Mini-Reviews: Fiction, Companion

Mimi Matthews, A Convenient Fiction

This third book in the Parish Orphans of Devon series focuses on Alex Archer, the orphan who ran away in boyhood and hasn’t been heard from since. He’s been living abroad and has made a small fortune through gambling. Now he’s determined to marry a rich English heiress; but instead of his intended target, he finds himself more drawn to her friend, Laura Hayes. Laura lives with her invalid brother and elderly aunt, and she’s barely holding things together. The last thing she needs is to fall for the attractive Alex, especially since she knows he’s a fortune hunter. But as Laura’s and Alex’s feelings grow, they must each contemplate a different future from the one they envisioned. This might be my favorite book in the series, and I think it comes down to the characters. I loved Laura right away; she’s strong and independent without being implausibly anachronistic, and she tries so hard to do right by her family. Alex is harder to like at first, since both his past actions and his plan to marry an heiress aren’t exactly sympathetic. But he’s so starved for love that I couldn’t help but warm up to him! So I’d definitely recommend this book to fans of the genre, especially if you like brooding heroes and the marriage-of-convenience trope.

Mimi Matthews, The Winter Companion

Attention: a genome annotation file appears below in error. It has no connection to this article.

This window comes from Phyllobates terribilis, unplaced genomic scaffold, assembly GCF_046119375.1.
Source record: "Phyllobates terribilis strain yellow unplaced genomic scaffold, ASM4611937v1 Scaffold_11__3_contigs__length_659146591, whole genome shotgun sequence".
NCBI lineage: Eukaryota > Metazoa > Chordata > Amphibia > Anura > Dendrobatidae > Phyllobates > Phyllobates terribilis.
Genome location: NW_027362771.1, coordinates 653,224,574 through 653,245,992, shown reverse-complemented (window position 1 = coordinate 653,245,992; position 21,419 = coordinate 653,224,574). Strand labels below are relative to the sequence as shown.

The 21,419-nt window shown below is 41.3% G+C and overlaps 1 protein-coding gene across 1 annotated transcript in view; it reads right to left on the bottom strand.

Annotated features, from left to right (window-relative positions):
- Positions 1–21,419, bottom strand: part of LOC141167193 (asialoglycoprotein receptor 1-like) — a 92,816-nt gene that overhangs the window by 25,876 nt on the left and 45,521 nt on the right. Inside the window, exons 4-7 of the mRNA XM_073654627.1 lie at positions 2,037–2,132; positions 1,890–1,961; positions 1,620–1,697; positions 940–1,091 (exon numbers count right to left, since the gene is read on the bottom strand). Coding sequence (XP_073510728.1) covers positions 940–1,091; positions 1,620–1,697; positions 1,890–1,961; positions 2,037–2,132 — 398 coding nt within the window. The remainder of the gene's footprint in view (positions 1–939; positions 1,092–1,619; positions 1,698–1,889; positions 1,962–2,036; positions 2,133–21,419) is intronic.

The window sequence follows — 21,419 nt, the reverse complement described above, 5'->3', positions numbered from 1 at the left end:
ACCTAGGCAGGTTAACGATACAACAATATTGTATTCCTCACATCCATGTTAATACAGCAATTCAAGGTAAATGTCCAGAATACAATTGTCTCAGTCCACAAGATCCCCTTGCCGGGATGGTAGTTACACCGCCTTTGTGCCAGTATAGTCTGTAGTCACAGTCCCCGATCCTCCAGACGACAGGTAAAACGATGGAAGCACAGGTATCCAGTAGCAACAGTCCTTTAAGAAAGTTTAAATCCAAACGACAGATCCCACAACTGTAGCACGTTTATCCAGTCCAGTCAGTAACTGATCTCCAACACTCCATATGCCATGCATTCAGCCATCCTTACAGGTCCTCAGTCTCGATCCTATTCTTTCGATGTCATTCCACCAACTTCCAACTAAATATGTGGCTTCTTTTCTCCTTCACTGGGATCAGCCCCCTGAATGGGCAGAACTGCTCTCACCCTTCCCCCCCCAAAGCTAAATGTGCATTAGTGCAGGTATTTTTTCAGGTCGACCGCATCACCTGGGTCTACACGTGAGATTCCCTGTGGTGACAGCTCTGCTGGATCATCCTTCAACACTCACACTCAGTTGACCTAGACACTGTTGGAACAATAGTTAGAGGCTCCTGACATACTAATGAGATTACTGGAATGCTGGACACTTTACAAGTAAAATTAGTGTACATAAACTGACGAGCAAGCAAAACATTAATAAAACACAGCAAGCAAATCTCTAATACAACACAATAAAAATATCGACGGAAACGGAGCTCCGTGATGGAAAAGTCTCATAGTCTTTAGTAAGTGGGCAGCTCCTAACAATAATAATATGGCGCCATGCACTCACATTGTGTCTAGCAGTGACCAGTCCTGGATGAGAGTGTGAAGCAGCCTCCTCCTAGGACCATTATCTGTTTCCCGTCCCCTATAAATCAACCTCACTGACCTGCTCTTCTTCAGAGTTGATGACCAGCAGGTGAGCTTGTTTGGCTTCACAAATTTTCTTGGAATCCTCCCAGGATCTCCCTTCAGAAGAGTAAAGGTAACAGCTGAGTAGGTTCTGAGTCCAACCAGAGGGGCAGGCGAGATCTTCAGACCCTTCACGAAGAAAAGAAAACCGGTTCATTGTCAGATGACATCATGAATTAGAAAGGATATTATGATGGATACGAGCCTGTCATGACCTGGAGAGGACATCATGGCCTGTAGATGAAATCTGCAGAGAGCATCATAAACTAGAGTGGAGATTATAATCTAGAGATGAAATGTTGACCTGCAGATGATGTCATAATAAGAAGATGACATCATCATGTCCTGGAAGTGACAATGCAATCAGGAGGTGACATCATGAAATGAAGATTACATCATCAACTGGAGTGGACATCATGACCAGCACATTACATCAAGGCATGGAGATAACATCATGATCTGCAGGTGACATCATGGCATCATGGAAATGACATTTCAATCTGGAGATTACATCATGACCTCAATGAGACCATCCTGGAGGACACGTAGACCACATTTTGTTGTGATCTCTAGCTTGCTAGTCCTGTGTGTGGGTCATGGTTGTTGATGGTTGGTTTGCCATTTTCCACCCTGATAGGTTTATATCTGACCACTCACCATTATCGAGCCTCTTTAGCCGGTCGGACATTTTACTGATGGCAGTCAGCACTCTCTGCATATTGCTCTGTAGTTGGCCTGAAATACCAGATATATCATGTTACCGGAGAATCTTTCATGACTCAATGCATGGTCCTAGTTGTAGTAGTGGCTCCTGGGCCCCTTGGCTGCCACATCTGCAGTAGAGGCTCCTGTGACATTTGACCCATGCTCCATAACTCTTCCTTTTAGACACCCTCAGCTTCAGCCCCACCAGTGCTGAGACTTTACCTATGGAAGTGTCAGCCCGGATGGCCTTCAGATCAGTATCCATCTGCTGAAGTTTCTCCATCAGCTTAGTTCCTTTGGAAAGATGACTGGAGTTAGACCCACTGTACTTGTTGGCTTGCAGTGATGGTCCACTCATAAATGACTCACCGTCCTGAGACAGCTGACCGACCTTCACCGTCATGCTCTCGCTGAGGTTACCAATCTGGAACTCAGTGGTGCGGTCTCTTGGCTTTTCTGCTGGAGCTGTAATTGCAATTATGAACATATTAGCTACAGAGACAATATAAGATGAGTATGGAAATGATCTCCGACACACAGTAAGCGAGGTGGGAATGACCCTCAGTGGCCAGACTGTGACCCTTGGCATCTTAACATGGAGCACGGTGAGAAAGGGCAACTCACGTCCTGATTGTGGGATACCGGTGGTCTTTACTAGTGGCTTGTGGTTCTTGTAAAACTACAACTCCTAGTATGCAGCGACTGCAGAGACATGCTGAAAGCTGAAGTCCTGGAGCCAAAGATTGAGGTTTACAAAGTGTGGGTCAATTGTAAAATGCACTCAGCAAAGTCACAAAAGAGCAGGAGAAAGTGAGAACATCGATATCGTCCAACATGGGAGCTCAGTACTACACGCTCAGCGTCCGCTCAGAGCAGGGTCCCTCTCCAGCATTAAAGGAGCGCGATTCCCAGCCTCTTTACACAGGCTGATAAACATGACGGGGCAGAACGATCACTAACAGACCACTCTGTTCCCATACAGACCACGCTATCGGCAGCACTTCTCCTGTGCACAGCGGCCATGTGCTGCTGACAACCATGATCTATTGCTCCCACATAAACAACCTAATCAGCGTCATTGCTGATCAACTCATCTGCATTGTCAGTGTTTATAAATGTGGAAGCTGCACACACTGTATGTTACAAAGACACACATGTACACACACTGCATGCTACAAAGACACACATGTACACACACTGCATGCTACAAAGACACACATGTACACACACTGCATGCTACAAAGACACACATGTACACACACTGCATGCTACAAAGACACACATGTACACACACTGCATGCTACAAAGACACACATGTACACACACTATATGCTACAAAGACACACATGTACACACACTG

Again, I enjoyed A Convenient Fiction so much that I had to move on immediately to the fourth and final book in the series! The hero is Neville Cross, who sustained a head injury as a child that has left him with a speech impediment. Though he can think and write fluently, he has trouble with talking, and therefore he is more comfortable with animals than with people. He works in his friend Justin’s stables and has more or less made peace with his isolated, predictable life. That is, until he meets lady’s companion Clara Hartwright at Justin’s Christmas house party. Clara is beautiful and kind, and she bonds with Neville over her ancient pug dog. But she has dreams beyond being a lady’s companion, and they will eventually take her out of Neville’s life — unless he can find the courage and strength to go after what he really wants. This is the last book in the Parish Orphans of Devon series, and it’s a very satisfying finale. The Christmas party setting allows all four orphans and their love interests to reunite, and some of the memorable side characters from previous books also reappear. (I really need a novella telling Teddy Hayes’s story!) Neville’s speech impediment is handled sensitively, and thankfully he is not magically cured by love. So all in all, I really liked both this book and the whole series, and I look forward to reading more by Matthews!

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